Minimalist Cryptography for Low-Cost RFID Tags (Extended Abstract)

  • Ari Juels
Part of the Lecture Notes in Computer Science book series (LNCS, volume 3352)


A radio-frequency identification (RFID) tag is a small, inexpensive microchip that emits an identifier in response to a query from a nearby reader. The price of these tags promises to drop to the range of $0.05 per unit in the next several years, offering a viable and powerful replacement for barcodes.

The challenge in providing security for low-cost RFID tags is that they are computationally weak devices, unable to perform even basic symmetric-key cryptographic operations. Security researchers often therefore assume that good privacy protection in RFID tags is unattainable. In this paper, we explore a notion of minimalist cryptography suitable for RFID tags. We consider the type of security obtainable in RFID devices with a small amount of rewritable memory, but very limited computing capability. Our aim is to show that standard cryptography is not necessary as a starting point for improving security of very weak RFID devices. Our contribution is twofold:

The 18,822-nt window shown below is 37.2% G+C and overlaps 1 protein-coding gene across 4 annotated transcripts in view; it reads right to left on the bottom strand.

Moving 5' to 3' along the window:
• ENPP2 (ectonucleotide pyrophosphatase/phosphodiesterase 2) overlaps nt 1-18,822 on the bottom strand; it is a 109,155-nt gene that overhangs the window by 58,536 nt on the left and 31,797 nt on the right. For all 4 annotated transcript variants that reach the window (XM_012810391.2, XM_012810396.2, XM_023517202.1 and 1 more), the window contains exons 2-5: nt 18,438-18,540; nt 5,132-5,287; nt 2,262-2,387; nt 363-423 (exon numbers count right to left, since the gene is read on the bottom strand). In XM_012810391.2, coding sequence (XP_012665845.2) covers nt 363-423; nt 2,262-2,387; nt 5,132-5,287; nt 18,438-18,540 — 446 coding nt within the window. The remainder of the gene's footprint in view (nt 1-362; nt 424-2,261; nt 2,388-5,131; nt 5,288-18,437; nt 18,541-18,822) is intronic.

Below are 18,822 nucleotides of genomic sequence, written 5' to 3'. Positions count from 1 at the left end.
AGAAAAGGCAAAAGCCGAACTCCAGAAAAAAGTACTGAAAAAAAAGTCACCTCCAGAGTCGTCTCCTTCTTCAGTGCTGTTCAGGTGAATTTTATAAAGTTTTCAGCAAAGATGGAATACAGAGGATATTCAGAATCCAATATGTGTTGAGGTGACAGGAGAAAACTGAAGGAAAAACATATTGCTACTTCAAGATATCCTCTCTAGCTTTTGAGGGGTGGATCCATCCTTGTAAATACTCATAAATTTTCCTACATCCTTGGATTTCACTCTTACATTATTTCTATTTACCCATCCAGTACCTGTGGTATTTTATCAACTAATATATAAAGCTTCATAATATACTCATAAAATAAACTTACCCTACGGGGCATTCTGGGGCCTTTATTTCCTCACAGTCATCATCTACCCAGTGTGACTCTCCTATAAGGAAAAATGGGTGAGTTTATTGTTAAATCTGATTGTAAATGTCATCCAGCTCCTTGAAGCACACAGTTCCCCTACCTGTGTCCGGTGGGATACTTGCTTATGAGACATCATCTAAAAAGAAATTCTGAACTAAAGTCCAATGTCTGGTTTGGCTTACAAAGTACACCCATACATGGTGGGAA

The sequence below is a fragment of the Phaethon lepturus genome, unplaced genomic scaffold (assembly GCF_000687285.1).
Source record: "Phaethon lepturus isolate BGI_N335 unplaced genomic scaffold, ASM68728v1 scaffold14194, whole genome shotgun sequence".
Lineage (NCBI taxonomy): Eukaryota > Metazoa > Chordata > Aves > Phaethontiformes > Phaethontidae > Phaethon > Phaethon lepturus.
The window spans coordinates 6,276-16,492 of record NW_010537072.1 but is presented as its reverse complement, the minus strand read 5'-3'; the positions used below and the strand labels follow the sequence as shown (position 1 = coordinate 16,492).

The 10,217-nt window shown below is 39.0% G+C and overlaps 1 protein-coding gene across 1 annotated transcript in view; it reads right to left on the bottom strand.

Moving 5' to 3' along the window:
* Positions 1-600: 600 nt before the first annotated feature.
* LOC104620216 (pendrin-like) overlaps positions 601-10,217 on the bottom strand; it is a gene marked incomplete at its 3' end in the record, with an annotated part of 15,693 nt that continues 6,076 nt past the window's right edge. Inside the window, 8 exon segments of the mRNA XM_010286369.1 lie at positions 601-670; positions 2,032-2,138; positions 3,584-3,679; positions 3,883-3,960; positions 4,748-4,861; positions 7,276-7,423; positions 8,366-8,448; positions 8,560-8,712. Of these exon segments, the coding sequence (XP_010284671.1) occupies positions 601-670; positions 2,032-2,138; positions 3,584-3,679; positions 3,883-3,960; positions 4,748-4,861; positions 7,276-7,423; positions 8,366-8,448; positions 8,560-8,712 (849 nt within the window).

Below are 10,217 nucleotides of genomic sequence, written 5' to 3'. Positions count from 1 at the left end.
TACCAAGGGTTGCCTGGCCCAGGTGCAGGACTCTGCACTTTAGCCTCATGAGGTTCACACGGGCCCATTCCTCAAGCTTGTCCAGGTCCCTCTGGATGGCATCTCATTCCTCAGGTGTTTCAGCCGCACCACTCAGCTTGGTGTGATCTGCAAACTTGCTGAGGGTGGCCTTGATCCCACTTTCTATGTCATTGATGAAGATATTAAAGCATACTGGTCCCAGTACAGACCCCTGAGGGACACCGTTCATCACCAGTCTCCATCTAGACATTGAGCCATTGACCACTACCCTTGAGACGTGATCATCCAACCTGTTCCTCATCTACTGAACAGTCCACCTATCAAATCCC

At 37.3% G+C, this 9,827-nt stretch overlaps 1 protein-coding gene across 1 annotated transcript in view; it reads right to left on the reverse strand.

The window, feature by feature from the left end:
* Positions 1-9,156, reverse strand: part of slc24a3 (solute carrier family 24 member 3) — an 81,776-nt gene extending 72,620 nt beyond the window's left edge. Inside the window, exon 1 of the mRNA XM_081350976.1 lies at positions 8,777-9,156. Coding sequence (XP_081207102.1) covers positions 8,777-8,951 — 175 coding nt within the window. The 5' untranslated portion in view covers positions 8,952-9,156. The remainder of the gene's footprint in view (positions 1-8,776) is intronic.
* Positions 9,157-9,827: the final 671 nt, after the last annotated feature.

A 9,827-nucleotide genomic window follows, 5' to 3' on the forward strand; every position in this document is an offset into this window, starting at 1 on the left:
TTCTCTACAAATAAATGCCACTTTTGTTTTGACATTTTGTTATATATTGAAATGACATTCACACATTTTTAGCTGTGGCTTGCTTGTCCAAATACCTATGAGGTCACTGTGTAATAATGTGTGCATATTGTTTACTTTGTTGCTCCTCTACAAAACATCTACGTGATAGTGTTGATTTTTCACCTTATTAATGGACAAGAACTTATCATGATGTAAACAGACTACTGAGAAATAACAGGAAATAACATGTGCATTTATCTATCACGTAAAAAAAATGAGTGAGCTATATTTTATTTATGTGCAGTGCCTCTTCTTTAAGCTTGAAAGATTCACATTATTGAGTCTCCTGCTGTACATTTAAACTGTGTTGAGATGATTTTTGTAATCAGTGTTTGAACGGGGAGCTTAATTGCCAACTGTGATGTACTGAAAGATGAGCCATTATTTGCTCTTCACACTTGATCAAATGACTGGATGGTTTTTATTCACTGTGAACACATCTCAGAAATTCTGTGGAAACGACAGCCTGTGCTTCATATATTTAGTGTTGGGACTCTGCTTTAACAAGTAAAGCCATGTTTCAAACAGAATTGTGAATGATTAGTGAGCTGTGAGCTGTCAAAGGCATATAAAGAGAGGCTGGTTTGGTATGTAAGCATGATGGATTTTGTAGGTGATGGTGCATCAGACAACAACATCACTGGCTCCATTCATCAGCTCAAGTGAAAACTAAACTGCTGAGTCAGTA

1. 1

    We propose a new security model for authentication and privacy in RFID tags. This model takes into account the natural computational limitations and the likely attack scenarios for RFID tags in real-world settings. It represents a useful divergence from standard cryptographic security modeling, and thus a new basis for practical formalization of minimal security requirements for low-cost RFID-tag security.

  2. 2

    We describe a protocol that provably achieves the properties of authentication and privacy in RFID tags in our proposed model, and in a good practical sense. It involves no computationally intensive cryptographic operations, and relatively little storage.



authentication privacy pseudonyms RFID tags 


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Copyright information

© Springer-Verlag Berlin Heidelberg 2005

Authors and Affiliations

  • Ari Juels
    • 1
  1. 1.RSA LaboratoriesBedfordUSA

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